By Attorneys Ben Loveman & Nancy E. Miller
In November of 2014, President Obama announced a number of exciting new immigration policies that will be rolled out in 2015. In his recent State of the Union Address the President confirmed his commitment to these new programs through a pledge to veto any attempts by Congress to block the new and highly beneficial policies. The President’s pledge is backed by public support with recent polls confirming that a majority of Americans are in favor of Obama’s immigration policy. The President’s overall approval has risen by almost 10% during this same time. The President’s rising popularity coupled with his steadfast backing of his new policies is rightfully a source of confidence for immigrant communities that his policies will stay in effect and continue for future years.
The newly announced policies have the potential to provide major immigration benefits to millions of documented and undocumented persons inside and outside the United States and to grow our economy and create jobs. The policies announced include: (1) Deferred Action and Parental Accountability (DAPA) program; (2) Expansion of Deferred Action for Childhood Arrival (DACA) program; (3) Major expansion of the eligibility for the provisional waiver program and a lowering of the ‘extreme hardship’ standard for waiver applications; and (4) Possible modification to the immigrant visa allocation system to reduce visa-wait backlogs in all preference categories.
The new DAPA program will provide a three-year work authorization and potentially the ability to later apply for travel authorization. To qualify you must have: (1) a U.S. citizen or permanent resident son or daughter (of any age) as of November 20, 2014; (2) continuous presence in the U.S. since before January 1, 2010; and (3) physical presence in the U.S. both on November 20, 2014 and at the time of making the request for DAPA. Applicants must not be considered a priority for removal. The DACA program will be expanded by the elimination of the upper age limit of 31 and by bestowing eligibility to applicants arriving in the United States before January 1, 2010 whereas previously eligibility required arrival before June 15, 2007.
The expansion of the provisional waiver program is a very exciting development. Previously, only those applying through their U.S. citizen spouse, parent or over 21-year old child were eligible. Under the new policy all preference categories will be eligible for the process. This means that adult children of permanent residents and spouses of permanent residents as well as beneficiaries of petitions filed by U.S. citizen siblings will be able to apply for the provisional waiver. The program still requires the applicant to establish extreme hardship to a spouse or parent who is a lawful permanent resident or U.S. citizen. However, the President announced a plan to reformulate the definition of ‘extreme hardship’ to clarify and lower the standard making it easier to satisfy the requirement. This development is especially exciting for applicants who may have been denied a waiver in the past as they would be able to reapply with a lower hardship standard.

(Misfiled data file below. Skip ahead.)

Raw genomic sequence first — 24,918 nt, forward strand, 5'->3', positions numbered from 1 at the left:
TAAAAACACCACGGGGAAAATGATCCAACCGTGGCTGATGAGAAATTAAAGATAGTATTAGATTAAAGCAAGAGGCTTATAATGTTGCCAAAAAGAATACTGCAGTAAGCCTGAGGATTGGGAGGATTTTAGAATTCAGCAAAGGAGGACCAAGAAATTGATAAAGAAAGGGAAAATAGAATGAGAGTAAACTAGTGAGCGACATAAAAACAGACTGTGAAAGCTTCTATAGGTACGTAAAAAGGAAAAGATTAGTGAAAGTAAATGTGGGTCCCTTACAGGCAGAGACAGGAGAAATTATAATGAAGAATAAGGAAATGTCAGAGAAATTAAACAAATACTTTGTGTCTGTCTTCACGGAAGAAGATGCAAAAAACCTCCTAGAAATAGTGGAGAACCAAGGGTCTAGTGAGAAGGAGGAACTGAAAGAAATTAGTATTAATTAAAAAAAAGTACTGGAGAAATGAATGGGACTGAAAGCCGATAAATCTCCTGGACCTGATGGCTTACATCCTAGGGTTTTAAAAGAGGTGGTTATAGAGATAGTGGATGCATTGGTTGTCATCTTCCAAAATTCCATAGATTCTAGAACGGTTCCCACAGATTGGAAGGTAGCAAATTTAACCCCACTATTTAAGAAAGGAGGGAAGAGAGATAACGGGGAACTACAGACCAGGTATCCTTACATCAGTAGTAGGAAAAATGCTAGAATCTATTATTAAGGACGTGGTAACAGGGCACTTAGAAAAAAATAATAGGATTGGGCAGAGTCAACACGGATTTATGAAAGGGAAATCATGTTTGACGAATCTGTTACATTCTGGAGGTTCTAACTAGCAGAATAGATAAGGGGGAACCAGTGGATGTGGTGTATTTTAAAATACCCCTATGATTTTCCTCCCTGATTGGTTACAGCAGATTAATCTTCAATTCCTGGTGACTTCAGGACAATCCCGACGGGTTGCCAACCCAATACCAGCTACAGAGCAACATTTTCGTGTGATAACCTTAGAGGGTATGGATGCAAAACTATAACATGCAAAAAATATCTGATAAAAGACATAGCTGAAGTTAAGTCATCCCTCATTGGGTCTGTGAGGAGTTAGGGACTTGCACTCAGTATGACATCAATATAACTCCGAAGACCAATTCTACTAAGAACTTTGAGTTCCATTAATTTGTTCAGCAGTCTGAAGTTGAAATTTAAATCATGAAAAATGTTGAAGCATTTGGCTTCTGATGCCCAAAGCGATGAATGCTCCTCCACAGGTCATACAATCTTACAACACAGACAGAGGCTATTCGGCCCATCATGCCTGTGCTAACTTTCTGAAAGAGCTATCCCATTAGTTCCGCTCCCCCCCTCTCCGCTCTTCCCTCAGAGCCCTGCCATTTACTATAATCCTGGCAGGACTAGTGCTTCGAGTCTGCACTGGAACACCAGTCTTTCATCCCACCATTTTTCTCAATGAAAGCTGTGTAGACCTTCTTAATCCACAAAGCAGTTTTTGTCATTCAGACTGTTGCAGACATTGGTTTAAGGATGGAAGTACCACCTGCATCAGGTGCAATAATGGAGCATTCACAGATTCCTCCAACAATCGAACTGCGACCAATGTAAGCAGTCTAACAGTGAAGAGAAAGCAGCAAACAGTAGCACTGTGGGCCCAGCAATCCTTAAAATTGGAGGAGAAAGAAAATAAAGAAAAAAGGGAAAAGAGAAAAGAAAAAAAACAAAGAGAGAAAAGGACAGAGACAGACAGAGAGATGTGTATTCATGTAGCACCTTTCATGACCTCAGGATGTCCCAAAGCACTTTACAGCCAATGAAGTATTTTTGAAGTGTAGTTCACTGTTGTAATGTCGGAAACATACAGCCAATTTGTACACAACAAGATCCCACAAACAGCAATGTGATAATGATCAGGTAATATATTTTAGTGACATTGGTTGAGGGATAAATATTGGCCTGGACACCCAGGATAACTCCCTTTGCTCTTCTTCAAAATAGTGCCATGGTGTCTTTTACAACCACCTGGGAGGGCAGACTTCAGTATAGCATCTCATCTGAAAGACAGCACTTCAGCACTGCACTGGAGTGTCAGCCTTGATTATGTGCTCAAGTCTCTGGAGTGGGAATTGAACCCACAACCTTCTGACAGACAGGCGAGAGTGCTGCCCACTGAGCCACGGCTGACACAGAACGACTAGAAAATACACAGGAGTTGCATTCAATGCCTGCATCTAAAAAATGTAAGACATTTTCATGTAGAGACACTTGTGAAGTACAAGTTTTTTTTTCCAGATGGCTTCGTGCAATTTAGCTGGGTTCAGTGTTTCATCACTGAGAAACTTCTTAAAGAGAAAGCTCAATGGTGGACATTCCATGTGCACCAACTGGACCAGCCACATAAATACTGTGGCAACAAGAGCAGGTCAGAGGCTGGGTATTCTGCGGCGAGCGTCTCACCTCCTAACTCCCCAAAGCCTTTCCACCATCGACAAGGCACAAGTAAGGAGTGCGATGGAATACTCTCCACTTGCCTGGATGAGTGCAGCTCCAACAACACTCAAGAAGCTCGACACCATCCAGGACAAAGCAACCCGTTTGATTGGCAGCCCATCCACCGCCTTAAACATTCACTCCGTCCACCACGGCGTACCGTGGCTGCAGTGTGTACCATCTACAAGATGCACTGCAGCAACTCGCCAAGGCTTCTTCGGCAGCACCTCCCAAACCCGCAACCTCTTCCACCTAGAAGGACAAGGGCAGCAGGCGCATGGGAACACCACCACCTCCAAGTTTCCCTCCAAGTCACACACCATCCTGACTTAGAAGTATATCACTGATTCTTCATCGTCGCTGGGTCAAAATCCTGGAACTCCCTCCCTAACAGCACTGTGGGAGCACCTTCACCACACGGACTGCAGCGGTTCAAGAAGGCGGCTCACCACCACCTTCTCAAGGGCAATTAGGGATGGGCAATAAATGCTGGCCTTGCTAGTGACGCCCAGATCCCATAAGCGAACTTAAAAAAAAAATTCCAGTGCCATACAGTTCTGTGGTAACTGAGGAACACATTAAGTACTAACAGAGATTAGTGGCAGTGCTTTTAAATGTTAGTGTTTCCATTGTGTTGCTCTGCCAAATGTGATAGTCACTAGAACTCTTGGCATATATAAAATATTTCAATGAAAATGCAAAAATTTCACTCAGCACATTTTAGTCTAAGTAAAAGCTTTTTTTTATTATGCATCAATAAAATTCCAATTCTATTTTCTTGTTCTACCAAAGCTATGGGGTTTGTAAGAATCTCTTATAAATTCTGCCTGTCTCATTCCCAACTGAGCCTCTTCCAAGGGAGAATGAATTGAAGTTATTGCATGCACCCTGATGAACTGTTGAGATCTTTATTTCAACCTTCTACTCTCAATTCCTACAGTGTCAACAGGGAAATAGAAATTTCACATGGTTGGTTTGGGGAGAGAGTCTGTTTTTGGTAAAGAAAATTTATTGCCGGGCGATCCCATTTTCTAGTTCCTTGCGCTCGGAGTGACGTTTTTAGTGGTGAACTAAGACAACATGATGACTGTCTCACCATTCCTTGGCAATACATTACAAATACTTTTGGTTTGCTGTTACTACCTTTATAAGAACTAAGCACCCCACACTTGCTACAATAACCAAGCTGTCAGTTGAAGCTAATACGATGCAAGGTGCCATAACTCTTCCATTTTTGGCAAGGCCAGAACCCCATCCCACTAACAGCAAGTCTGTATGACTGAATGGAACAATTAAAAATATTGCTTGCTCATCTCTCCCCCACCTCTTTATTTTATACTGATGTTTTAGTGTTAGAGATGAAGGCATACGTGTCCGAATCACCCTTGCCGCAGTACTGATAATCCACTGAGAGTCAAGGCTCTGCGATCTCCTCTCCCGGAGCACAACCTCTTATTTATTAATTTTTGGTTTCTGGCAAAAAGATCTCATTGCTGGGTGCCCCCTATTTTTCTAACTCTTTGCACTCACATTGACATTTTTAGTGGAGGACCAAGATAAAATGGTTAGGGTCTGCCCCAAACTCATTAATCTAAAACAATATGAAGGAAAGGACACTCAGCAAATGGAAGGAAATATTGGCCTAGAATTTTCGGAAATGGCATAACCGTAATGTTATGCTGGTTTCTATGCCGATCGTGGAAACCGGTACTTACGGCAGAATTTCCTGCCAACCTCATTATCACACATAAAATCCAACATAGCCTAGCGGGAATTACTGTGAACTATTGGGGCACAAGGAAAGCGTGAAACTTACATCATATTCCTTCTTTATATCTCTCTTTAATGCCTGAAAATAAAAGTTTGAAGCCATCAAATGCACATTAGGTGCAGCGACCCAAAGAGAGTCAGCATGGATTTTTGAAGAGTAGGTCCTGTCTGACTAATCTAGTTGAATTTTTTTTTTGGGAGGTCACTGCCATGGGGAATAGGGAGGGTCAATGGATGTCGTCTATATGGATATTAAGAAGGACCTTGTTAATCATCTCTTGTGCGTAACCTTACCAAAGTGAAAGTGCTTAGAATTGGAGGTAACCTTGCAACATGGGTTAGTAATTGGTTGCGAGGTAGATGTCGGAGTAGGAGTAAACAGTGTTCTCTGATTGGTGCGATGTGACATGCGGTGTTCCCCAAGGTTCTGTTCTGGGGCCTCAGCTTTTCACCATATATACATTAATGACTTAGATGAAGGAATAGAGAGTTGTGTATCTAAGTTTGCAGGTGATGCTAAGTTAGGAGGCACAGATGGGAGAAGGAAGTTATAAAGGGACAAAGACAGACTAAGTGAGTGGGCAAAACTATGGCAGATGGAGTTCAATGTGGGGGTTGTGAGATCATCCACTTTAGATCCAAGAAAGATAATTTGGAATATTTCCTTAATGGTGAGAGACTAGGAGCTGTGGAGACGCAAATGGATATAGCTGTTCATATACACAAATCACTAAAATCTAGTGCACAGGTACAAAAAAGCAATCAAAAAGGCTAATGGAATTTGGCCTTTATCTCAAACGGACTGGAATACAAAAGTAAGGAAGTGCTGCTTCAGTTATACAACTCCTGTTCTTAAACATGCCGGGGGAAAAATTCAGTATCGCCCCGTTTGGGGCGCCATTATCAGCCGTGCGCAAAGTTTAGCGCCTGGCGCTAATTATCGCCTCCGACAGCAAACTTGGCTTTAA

The President also directed the Department of Homeland Security and Department of State to evaluate the current system of visa allocation and develop rules to ensure usage of all available visas and possibly redefine how applicants are charged against the numerical visa cap. One possible modification includes counting all family members applying together under one number instead of requiring a separate number for each person applying for a green card. This would greatly cut visa-wait times and would be a major boon for persons from countries like the Philippines and Mexico who have been waiting for years. Another proposed modification would allow greater flexibility for persons in the United States in non-immigrant status who are awaiting visa availability to file adjustment of status applications. Current policy only allows applications for adjustment of status filing when the visa bulletin indicates visa availability. Applicants wait years or even decades to file for adjustment of status. In the meantime they are tied to their petitioning-employer and not able to contribute and compete fairly in the economy. The proposed change allowing applicants to submit applications immediately would result in flexibility to change employers while they wait for true visa availability.
The President’s new policies are likely to become realities very soon. Expanded DACA should be available in February; DAPA applications will be accepted beginning in May; and the rest of the policies should be implemented in the coming year. If you or a loved could benefit from these programs it is essential that you consult with a reputable and experienced immigration attorney to evaluate your case and the best solution for your family.